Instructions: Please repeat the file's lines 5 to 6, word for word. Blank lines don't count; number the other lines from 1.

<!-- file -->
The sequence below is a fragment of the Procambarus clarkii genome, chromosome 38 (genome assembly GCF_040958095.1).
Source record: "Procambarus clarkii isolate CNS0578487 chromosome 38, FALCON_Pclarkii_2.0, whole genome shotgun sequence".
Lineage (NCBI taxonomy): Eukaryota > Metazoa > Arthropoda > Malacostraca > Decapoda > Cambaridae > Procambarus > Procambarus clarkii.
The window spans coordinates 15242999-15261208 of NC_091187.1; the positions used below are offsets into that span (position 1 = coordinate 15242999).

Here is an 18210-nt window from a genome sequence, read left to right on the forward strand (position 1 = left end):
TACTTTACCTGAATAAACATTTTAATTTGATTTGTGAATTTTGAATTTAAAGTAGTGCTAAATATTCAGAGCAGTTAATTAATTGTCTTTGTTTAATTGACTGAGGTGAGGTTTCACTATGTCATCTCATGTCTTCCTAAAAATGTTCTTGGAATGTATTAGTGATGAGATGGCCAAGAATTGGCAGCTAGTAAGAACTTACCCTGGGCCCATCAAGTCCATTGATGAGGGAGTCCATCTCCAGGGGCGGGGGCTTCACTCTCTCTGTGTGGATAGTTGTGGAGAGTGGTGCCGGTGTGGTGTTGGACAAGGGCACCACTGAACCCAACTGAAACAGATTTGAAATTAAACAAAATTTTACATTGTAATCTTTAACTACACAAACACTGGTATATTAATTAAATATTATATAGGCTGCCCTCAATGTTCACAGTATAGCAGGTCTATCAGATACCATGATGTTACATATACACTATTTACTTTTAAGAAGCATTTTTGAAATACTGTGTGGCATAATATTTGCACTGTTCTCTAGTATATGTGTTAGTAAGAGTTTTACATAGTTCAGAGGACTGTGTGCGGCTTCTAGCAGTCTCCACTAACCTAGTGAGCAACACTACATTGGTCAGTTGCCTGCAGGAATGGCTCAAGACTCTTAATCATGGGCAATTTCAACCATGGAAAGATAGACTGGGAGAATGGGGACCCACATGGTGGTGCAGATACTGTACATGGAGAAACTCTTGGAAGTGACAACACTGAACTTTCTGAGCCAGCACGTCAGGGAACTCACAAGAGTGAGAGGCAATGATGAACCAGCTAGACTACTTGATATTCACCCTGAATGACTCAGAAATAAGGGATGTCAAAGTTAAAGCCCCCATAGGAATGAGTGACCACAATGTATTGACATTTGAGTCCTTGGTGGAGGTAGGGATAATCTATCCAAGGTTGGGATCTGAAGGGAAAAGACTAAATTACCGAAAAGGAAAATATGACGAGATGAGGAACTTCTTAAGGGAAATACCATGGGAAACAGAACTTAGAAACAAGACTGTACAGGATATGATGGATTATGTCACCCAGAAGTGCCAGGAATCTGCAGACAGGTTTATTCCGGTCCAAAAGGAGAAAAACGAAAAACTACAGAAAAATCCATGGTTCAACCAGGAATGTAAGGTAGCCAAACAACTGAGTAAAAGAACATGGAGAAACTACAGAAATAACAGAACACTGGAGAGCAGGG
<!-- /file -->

Here is an 18210-nt window from a genome sequence, read left to right on the forward strand (position 1 = left end):
TACTTTACCTGAATAAACATTTTAATTTGATTTGTGAATTTTGAATTTAAAGTAGTGCTAAATATTCAGAGCAGTTAATTAATTGTCTTTGTTTAATTGACTGAGGTGAGGTTTCACTATGTCATCTCATGTCTTCCTAAAAATGTTCTTGGAATGTATTAGTGATGAGATGGCCAAGAATTGGCAGCTAGTAAGAACTTACCCTGGGCCCATCAAGTCCATTGATGAGGGAGTCCATCTCCAGGGGCGGGGGCTTCACTCTCTCTGTGTGGATAGTTGTGGAGAGTGGTGCCGGTGTGGTGTTGGACAAGGGCACCACTGAACCCAACTGAAACAGATTTGAAATTAAACAAAATTTTACATTGTAATCTTTAACTACACAAACACTGGTATATTAATTAAATATTATATAGGCTGCCCTCAATGTTCACAGTATAGCAGGTCTATCAGATACCATGATGTTACATATACACTATTTACTTTTAAGAAGCATTTTTGAAATACTGTGTGGCATAATATTTGCACTGTTCTCTAGTATATGTGTTAGTAAGAGTTTTACATAGTTCAGAGGACTGTGTGCGGCTTCTAGCAGTCTCCACTAACCTAGTGAGCAACACTACATTGGTCAGTTGCCTGCAGGAATGGCTCAAGACTCTTAATCATGGGCAATTTCAACCATGGAAAGATAGACTGGGAGAATGGGGACCCACATGGTGGTGCAGATACTGTACATGGAGAAACTCTTGGAAGTGACAACACTGAACTTTCTGAGCCAGCACGTCAGGGAACTCACAAGAGTGAGAGGCAATGATGAACCAGCTAGACTACTTGATATTCACCCTGAATGACTCAGAAATAAGGGATGTCAAAGTTAAAGCCCCCATAGGAATGAGTGACCACAATGTATTGACATTTGAGTCCTTGGTGGAGGTAGGGATAATCTATCCAAGGTTGGGATCTGAAGGGAAAAGACTAAATTACCGAAAAGGAAAATATGACGAGATGAGGAACTTCTTAAGGGAAATACCATGGGAAACAGAACTTAGAAACAAGACTGTACAGGATATGATGGATTATGTCACCCAGAAGTGCCAGGAATCTGCAGACAGGTTTATTCCGGTCCAAAAGGAGAAAAACGAAAAACTACAGAAAAATCCATGGTTCAACCAGGAATGTAAGGTAGCCAAACAACTGAGTAAAAGAACATGGAGAAACTACAGAAATAACAGAACACTGGAGAGCAGGG